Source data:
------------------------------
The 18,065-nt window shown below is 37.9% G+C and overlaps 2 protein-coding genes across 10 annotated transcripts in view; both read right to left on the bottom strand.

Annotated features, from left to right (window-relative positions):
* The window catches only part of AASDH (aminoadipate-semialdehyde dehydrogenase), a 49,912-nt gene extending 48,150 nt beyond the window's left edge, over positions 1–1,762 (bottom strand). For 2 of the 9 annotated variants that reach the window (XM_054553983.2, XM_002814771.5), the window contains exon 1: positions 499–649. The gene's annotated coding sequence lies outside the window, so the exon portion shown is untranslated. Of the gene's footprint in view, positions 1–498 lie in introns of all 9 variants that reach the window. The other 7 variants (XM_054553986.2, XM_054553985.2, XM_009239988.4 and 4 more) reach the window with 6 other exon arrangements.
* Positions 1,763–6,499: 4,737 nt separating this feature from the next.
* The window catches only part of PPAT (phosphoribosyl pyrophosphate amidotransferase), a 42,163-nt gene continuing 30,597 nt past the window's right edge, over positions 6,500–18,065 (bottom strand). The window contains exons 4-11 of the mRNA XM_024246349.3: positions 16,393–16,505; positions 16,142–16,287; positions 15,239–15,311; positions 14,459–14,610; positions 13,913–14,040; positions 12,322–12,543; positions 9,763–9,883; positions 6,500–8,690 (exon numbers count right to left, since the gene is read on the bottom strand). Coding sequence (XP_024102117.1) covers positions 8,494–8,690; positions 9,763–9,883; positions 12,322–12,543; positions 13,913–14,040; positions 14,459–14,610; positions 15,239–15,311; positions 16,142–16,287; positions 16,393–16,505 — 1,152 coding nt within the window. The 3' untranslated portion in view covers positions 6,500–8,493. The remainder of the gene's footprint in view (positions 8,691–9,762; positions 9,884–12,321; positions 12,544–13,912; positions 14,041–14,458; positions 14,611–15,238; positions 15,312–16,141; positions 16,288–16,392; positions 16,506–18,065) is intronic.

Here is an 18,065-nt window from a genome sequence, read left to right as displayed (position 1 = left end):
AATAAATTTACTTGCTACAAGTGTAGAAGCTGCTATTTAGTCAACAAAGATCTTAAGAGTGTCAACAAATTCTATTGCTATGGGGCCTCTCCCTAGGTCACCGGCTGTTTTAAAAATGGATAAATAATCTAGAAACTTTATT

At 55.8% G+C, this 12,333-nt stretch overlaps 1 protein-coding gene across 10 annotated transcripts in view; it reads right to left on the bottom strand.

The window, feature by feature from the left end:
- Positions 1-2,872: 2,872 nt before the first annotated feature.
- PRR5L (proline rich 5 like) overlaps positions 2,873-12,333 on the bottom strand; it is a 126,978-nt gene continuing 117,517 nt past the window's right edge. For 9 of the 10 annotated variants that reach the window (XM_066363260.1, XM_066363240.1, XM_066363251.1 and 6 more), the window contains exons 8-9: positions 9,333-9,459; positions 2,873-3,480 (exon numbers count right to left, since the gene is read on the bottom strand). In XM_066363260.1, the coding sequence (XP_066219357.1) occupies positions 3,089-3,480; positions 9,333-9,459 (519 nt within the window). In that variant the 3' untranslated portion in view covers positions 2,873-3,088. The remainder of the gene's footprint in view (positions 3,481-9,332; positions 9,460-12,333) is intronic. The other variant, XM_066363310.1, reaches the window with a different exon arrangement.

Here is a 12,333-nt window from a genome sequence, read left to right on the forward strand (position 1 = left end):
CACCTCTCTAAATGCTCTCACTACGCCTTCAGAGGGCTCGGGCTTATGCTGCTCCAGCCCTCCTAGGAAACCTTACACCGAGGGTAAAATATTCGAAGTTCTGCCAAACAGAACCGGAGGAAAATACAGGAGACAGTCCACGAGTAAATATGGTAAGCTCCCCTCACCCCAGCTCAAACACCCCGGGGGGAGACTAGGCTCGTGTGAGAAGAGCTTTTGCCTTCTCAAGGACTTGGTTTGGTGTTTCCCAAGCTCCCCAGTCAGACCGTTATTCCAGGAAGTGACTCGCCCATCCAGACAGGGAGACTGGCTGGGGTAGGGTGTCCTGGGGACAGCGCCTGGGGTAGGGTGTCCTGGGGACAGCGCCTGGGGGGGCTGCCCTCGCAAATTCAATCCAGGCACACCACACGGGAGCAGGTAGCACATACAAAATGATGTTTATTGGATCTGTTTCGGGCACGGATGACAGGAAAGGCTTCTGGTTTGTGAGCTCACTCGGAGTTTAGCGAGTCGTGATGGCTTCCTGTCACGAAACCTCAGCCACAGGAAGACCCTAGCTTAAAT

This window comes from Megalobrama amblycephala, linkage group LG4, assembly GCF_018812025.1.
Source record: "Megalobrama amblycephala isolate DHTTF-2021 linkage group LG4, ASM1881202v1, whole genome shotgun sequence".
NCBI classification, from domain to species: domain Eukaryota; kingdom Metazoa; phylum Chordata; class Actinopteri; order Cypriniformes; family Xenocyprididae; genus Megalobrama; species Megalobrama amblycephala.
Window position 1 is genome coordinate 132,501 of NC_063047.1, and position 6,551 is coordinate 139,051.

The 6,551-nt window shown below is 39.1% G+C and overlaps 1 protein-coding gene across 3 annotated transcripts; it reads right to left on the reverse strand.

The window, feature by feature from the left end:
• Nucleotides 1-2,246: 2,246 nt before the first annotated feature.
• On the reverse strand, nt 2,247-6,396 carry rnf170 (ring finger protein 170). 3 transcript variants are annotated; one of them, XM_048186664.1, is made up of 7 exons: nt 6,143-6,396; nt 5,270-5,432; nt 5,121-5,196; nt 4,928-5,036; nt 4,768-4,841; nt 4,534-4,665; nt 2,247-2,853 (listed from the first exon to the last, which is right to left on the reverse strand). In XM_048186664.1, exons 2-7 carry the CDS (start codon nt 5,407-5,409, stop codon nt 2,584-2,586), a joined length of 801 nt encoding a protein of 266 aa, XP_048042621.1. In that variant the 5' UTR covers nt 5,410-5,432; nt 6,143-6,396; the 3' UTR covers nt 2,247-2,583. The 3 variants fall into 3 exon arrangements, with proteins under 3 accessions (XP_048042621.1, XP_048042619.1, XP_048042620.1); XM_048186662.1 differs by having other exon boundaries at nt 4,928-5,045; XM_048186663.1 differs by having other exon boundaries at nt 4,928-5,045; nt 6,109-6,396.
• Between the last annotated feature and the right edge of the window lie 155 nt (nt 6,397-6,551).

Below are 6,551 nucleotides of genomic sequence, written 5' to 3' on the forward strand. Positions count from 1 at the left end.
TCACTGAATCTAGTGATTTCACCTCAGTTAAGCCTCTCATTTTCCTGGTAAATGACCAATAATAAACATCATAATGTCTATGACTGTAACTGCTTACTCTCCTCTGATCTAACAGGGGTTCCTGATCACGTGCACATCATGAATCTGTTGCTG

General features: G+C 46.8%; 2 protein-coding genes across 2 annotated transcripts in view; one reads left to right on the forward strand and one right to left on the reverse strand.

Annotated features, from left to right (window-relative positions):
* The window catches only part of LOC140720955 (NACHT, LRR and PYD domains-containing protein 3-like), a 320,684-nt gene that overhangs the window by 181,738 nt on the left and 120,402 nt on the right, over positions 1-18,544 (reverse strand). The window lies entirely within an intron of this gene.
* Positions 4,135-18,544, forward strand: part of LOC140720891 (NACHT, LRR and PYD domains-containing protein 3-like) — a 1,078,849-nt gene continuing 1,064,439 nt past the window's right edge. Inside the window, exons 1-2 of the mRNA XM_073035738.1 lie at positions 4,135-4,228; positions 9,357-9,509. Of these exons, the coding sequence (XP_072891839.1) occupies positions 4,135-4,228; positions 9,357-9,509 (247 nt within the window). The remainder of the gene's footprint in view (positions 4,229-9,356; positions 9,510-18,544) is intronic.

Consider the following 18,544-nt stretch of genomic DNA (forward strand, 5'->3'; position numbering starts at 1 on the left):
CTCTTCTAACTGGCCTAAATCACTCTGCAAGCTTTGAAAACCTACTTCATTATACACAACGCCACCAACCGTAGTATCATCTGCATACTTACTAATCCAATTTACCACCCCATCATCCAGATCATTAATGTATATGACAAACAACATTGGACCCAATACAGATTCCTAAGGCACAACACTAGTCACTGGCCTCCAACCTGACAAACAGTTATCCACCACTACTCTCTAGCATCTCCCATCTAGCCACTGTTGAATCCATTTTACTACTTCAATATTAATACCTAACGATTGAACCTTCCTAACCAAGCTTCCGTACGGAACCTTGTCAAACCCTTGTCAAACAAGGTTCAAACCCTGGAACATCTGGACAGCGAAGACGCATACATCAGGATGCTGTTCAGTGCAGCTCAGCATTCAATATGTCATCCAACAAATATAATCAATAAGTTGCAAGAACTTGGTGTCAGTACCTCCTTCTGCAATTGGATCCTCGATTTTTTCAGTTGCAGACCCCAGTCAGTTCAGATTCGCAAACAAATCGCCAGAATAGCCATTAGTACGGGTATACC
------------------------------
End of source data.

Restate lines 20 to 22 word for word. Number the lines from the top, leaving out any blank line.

• Nucleotides 1-2,246: 2,246 nt before the first annotated feature.
• On the reverse strand, nt 2,247-6,396 carry rnf170 (ring finger protein 170). 3 transcript variants are annotated; one of them, XM_048186664.1, is made up of 7 exons: nt 6,143-6,396; nt 5,270-5,432; nt 5,121-5,196; nt 4,928-5,036; nt 4,768-4,841; nt 4,534-4,665; nt 2,247-2,853 (listed from the first exon to the last, which is right to left on the reverse strand). In XM_048186664.1, exons 2-7 carry the CDS (start codon nt 5,407-5,409, stop codon nt 2,584-2,586), a joined length of 801 nt encoding a protein of 266 aa, XP_048042621.1. In that variant the 5' UTR covers nt 5,410-5,432; nt 6,143-6,396; the 3' UTR covers nt 2,247-2,583. The 3 variants fall into 3 exon arrangements, with proteins under 3 accessions (XP_048042621.1, XP_048042619.1, XP_048042620.1); XM_048186662.1 differs by having other exon boundaries at nt 4,928-5,045; XM_048186663.1 differs by having other exon boundaries at nt 4,928-5,045; nt 6,109-6,396.
• Between the last annotated feature and the right edge of the window lie 155 nt (nt 6,397-6,551).